What are the enduring themes and lessons of Other Desert Cities?

Patrick: The major themes I would think are parental approval and approbation, forgiveness and acceptance, the desire to control people and events, and how the choices we make help shape the person we become later in life.

Jeff: Most people see their parents as flawed individuals and promise themselves that they will be different and will avoid their mistakes. But as we get to know our parents as real people, we learn that they are not that different from ourselves.

What do you want audiences to take with them after seeing you perform in Other Desert Cities?

Patrick: The enjoyment that comes from spending a few hours watching a very good production, of a very good, and very moving, play.

Jeff: I hope they can gain a deeper understanding of their own parents and understand and appreciate them as real people.


Other Desert Cities plays through May 3, 2015 at Vienna Theatre Company performing at The Vienna Community Center – 120 Cherry Street. SE, in Vienna, VA. Ticket information is here.

Meet the Director and Cast of Vienna Theatre Company’s ‘Other Desert Cities’: Part 1: Jessie Roberts and Susan d. Garvey.

Meet the Director and Cast of Vienna Theatre Company’s ‘Other Desert Cities’ Part 2: Director Rosemary Hartman By Richard Durkin.

Meet the Director and Cast of Vienna Theatre Company’s ‘Other Desert Cities’ Part 3: Kathy Ohlhaber.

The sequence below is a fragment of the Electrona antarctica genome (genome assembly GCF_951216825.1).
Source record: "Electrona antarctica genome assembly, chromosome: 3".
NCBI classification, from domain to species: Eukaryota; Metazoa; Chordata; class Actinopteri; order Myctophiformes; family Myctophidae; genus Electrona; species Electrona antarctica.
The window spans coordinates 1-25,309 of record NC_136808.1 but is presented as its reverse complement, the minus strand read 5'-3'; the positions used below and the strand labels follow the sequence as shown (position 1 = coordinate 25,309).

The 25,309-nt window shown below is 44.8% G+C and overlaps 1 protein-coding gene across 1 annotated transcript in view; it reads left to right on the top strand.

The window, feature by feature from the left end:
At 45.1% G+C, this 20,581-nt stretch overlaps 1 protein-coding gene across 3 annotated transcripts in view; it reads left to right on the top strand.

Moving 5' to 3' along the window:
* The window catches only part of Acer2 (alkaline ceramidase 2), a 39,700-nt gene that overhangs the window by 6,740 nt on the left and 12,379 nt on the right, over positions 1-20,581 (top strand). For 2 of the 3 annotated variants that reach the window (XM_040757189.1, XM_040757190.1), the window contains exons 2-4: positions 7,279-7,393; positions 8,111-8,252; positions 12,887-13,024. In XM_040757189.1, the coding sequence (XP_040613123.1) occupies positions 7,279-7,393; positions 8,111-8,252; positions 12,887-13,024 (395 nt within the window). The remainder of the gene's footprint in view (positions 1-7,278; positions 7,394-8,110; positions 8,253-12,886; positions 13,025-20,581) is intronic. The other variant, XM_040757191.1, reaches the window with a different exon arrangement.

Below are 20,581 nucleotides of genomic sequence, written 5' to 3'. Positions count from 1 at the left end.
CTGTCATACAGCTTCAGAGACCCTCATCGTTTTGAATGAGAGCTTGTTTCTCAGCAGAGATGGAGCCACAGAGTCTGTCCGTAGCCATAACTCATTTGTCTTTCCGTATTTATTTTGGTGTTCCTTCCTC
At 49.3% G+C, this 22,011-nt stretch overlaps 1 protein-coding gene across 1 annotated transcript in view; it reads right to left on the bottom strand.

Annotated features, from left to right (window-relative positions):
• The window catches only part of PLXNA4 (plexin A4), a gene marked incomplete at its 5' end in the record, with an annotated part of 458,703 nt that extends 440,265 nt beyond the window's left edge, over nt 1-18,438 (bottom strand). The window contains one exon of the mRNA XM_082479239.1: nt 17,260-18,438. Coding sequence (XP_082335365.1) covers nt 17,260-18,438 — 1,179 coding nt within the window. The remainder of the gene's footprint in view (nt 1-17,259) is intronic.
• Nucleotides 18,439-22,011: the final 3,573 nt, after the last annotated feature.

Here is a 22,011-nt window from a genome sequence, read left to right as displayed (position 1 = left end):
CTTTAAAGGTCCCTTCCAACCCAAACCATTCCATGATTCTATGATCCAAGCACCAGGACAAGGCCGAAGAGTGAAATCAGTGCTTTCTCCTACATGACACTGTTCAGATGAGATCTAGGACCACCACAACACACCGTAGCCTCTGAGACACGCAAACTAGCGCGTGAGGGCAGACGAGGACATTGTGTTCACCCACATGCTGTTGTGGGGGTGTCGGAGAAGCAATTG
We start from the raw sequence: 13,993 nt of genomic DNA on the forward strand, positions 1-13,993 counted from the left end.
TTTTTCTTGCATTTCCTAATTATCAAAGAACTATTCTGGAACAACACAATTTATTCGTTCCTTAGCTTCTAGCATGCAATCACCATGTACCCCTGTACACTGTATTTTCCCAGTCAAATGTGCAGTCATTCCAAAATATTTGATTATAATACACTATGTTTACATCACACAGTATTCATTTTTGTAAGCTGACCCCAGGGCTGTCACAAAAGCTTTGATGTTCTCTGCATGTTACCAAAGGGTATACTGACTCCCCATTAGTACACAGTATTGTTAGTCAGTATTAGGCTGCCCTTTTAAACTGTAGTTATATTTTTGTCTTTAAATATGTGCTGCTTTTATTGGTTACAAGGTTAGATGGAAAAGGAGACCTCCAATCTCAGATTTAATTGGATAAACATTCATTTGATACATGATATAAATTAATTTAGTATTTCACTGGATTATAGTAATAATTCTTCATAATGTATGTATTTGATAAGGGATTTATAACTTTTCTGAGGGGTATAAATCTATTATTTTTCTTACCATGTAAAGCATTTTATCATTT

Vienna Theatre Company’s ‘Other Desert Cities’ Opens Tonight-Interviews with the Director and 3 Cast Members.

Ashton Schaffer reviews Other Desert Cities on DCMetroTheaterArts.

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Joel Markowitz is the Publisher and Editor of DCMetroTheaterArts. He founded the site with his brother Bruce to help promote the vast riches of theatre and the arts in the DC Metro area that includes Maryland, Virginia, and DC theater and music venues, universities, schools, Children's theaters, professional, and community theatres. Joel is an advocate for promoting the 'stars of the future' in his popular 'Scene Stealers' articles. He wrote a column for 5 years called ‘Theatre Schmooze’ and recorded podcast interviews for DC Theatre Scene. His work can also be seen and read on BroadwayStars. Joel also wrote a monthly preview of what was about to open in DC area theatres for BroadwayWorld. He is an avid film and theater goer, and a suffering Buffalo Bills and Sabres fan. Joel was a regular guest on 'The Lunch and Judy Show' radio program starring Judy Stadt in NYC. Joel founded The Ushers Theatre Going Group in the DC area in 1990, which had a 25-year run when it took its final curtain call last year. Joel is a proud member of The American Critics Association.